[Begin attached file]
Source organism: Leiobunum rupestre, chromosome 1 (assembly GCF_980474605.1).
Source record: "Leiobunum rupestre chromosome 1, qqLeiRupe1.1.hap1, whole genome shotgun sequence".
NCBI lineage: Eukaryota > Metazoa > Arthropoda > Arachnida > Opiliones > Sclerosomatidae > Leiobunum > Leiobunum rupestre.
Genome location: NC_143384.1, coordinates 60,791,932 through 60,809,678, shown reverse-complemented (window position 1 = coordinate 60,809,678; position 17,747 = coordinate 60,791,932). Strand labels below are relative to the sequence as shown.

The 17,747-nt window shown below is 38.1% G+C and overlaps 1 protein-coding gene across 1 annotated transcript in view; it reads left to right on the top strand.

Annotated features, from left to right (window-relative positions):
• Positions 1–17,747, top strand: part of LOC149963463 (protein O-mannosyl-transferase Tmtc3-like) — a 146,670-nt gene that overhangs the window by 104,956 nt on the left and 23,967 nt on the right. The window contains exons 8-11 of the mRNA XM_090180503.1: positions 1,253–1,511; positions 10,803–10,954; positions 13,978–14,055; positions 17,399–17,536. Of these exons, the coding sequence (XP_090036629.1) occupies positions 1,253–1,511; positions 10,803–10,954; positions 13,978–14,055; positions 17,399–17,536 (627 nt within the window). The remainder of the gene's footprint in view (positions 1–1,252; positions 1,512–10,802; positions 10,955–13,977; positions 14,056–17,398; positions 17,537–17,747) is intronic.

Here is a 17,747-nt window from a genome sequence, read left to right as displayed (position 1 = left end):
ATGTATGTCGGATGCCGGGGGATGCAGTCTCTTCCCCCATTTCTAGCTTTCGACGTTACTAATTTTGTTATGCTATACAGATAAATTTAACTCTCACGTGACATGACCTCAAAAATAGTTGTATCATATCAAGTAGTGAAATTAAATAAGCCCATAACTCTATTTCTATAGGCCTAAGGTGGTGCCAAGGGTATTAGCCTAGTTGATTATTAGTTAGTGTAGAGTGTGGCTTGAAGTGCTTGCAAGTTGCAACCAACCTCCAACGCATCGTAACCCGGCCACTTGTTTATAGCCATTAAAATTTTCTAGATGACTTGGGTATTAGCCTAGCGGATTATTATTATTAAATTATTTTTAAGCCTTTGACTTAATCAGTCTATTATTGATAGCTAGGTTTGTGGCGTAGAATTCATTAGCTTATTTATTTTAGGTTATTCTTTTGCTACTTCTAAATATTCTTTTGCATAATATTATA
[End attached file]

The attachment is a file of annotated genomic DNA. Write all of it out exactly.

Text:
Source organism: Leiobunum rupestre, chromosome 1 (assembly GCF_980474605.1).
Source record: "Leiobunum rupestre chromosome 1, qqLeiRupe1.1.hap1, whole genome shotgun sequence".
NCBI lineage: Eukaryota > Metazoa > Arthropoda > Arachnida > Opiliones > Sclerosomatidae > Leiobunum > Leiobunum rupestre.
Genome location: NC_143384.1, coordinates 60,791,932 through 60,809,678, shown reverse-complemented (window position 1 = coordinate 60,809,678; position 17,747 = coordinate 60,791,932). Strand labels below are relative to the sequence as shown.

The 17,747-nt window shown below is 38.1% G+C and overlaps 1 protein-coding gene across 1 annotated transcript in view; it reads left to right on the top strand.

Annotated features, from left to right (window-relative positions):
• Positions 1–17,747, top strand: part of LOC149963463 (protein O-mannosyl-transferase Tmtc3-like) — a 146,670-nt gene that overhangs the window by 104,956 nt on the left and 23,967 nt on the right. The window contains exons 8-11 of the mRNA XM_090180503.1: positions 1,253–1,511; positions 10,803–10,954; positions 13,978–14,055; positions 17,399–17,536. Of these exons, the coding sequence (XP_090036629.1) occupies positions 1,253–1,511; positions 10,803–10,954; positions 13,978–14,055; positions 17,399–17,536 (627 nt within the window). The remainder of the gene's footprint in view (positions 1–1,252; positions 1,512–10,802; positions 10,955–13,977; positions 14,056–17,398; positions 17,537–17,747) is intronic.

Here is a 17,747-nt window from a genome sequence, read left to right as displayed (position 1 = left end):
ATGTATGTCGGATGCCGGGGGATGCAGTCTCTTCCCCCATTTCTAGCTTTCGACGTTACTAATTTTGTTATGCTATACAGATAAATTTAACTCTCACGTGACATGACCTCAAAAATAGTTGTATCATATCAAGTAGTGAAATTAAATAAGCCCATAACTCTATTTCTATAGGCCTAAGGTGGTGCCAAGGGTATTAGCCTAGTTGATTATTAGTTAGTGTAGAGTGTGGCTTGAAGTGCTTGCAAGTTGCAACCAACCTCCAACGCATCGTAACCCGGCCACTTGTTTATAGCCATTAAAATTTTCTAGATGACTTGGGTATTAGCCTAGCGGATTATTATTATTAAATTATTTTTAAGCCTTTGACTTAATCAGTCTATTATTGATAGCTAGGTTTGTGGCGTAGAATTCATTAGCTTATTTATTTTAGGTTATTCTTTTGCTACTTCTAAATATTCTTTTGCATAATATTATA